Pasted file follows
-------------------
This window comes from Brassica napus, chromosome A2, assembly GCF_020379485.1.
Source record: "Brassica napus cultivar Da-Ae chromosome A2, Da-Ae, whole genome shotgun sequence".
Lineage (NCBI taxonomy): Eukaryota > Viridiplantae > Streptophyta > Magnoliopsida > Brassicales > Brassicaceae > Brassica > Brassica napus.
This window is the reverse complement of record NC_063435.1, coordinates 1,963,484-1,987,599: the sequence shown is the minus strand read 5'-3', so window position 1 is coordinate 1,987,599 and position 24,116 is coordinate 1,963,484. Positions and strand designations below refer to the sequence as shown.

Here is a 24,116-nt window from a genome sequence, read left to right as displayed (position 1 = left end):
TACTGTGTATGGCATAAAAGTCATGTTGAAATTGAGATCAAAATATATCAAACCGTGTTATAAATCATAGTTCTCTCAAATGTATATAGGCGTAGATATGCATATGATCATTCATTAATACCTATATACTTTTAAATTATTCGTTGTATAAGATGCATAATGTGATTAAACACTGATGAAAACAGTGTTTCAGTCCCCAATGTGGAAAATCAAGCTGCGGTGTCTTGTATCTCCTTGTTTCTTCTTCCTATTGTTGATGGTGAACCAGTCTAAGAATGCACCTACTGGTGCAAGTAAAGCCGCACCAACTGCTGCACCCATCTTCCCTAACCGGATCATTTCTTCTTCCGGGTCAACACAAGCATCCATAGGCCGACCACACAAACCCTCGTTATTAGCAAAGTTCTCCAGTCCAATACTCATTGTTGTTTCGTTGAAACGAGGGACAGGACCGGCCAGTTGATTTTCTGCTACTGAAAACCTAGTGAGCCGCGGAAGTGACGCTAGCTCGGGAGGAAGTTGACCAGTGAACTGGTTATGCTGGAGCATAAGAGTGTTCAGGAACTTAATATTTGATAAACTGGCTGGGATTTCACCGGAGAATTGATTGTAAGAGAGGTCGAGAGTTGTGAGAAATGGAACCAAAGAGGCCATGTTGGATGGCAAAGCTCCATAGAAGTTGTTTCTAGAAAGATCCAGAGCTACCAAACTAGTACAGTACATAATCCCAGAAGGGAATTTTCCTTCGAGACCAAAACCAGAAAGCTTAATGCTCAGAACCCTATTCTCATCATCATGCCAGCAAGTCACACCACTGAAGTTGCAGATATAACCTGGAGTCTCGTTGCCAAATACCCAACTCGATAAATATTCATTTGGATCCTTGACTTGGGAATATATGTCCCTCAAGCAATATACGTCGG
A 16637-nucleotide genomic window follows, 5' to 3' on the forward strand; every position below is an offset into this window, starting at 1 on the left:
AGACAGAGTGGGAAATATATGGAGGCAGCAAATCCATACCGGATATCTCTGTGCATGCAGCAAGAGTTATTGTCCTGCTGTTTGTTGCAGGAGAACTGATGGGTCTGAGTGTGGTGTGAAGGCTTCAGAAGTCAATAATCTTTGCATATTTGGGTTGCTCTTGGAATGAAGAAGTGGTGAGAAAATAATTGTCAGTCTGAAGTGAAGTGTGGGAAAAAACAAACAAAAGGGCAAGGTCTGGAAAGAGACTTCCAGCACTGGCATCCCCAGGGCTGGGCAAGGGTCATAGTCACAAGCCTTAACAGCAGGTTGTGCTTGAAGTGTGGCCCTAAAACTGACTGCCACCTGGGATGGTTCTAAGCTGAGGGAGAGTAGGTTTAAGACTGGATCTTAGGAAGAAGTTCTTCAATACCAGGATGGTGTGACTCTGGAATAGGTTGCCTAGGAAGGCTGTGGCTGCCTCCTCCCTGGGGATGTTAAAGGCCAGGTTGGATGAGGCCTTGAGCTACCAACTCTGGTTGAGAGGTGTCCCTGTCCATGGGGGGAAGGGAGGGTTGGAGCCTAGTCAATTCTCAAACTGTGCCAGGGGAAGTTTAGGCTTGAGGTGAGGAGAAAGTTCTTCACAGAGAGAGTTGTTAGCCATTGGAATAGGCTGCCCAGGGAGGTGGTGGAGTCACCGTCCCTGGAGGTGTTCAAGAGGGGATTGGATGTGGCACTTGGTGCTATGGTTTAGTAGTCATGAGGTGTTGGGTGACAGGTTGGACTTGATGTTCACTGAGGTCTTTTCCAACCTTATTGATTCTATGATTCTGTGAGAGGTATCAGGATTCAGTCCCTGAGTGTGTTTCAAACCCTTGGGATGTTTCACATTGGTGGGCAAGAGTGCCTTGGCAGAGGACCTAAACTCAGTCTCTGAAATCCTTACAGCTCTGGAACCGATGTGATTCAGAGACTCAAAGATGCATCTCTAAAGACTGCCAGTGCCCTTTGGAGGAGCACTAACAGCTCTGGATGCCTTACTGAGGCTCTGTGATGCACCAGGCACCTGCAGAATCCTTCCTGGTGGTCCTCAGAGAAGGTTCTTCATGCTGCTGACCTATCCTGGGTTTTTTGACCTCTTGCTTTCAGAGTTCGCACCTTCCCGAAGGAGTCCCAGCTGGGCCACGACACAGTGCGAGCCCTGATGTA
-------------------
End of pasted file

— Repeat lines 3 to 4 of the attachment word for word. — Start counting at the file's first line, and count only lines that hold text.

Lineage (NCBI taxonomy): Eukaryota > Viridiplantae > Streptophyta > Magnoliopsida > Brassicales > Brassicaceae > Brassica > Brassica napus.
This window is the reverse complement of record NC_063435.1, coordinates 1,963,484-1,987,599: the sequence shown is the minus strand read 5'-3', so window position 1 is coordinate 1,987,599 and position 24,116 is coordinate 1,963,484. Positions and strand designations below refer to the sequence as shown.